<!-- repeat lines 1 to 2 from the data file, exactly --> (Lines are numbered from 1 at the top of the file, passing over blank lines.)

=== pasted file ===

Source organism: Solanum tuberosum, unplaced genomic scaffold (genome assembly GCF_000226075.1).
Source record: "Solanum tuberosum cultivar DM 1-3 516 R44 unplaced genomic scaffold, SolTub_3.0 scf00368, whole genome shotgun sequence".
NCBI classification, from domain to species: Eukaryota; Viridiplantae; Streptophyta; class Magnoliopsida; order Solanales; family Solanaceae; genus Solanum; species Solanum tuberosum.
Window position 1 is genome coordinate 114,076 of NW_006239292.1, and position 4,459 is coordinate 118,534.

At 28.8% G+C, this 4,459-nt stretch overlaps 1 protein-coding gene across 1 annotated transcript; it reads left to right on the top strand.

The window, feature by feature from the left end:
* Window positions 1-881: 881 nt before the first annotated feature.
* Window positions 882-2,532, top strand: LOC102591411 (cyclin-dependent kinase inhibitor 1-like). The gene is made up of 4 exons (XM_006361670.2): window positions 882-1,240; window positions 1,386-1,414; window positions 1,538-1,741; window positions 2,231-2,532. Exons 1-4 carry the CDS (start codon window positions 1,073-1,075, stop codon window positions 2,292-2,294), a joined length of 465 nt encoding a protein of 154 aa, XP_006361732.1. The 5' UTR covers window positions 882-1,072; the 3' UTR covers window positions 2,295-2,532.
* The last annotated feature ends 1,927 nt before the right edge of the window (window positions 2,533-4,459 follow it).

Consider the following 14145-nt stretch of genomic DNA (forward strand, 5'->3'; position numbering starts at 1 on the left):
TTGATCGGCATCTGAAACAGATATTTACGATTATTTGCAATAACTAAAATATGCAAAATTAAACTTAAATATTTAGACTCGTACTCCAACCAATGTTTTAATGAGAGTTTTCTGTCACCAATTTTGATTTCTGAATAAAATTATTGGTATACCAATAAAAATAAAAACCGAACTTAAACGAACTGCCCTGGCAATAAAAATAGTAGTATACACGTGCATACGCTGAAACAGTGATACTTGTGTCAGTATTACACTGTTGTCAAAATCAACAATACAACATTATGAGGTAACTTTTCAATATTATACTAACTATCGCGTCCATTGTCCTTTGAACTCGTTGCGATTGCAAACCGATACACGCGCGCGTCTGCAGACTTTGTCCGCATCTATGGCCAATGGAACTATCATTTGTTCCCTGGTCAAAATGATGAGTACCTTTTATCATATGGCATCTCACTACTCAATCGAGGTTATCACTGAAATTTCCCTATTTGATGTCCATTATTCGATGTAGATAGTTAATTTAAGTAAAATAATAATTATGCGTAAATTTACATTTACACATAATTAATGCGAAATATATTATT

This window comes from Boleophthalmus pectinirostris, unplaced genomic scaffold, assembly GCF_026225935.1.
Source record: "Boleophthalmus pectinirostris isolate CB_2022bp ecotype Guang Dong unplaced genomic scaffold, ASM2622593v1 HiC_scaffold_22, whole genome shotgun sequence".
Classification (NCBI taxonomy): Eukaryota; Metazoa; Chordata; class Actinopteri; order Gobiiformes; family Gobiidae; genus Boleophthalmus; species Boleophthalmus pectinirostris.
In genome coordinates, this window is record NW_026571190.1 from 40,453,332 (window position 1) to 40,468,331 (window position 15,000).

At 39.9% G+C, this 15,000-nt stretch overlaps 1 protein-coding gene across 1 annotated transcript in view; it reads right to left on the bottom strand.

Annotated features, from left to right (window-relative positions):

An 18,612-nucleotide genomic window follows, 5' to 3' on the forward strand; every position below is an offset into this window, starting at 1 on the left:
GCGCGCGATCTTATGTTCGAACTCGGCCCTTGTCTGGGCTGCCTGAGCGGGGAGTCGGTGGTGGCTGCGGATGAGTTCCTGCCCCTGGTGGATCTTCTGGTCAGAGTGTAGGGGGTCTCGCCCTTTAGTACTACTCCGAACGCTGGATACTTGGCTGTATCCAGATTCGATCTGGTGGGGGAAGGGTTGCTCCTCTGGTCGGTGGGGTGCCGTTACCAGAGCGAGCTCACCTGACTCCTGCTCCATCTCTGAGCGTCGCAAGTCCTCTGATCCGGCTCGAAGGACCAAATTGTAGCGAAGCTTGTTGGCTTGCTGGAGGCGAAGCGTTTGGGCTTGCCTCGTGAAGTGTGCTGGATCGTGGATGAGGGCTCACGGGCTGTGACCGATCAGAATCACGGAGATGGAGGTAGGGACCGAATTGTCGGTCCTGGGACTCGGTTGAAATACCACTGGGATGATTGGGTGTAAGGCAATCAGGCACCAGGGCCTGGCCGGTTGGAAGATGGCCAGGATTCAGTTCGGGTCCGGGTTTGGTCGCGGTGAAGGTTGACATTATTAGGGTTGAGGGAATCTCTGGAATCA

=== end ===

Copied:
Source organism: Solanum tuberosum, unplaced genomic scaffold (genome assembly GCF_000226075.1).
Source record: "Solanum tuberosum cultivar DM 1-3 516 R44 unplaced genomic scaffold, SolTub_3.0 scf00368, whole genome shotgun sequence".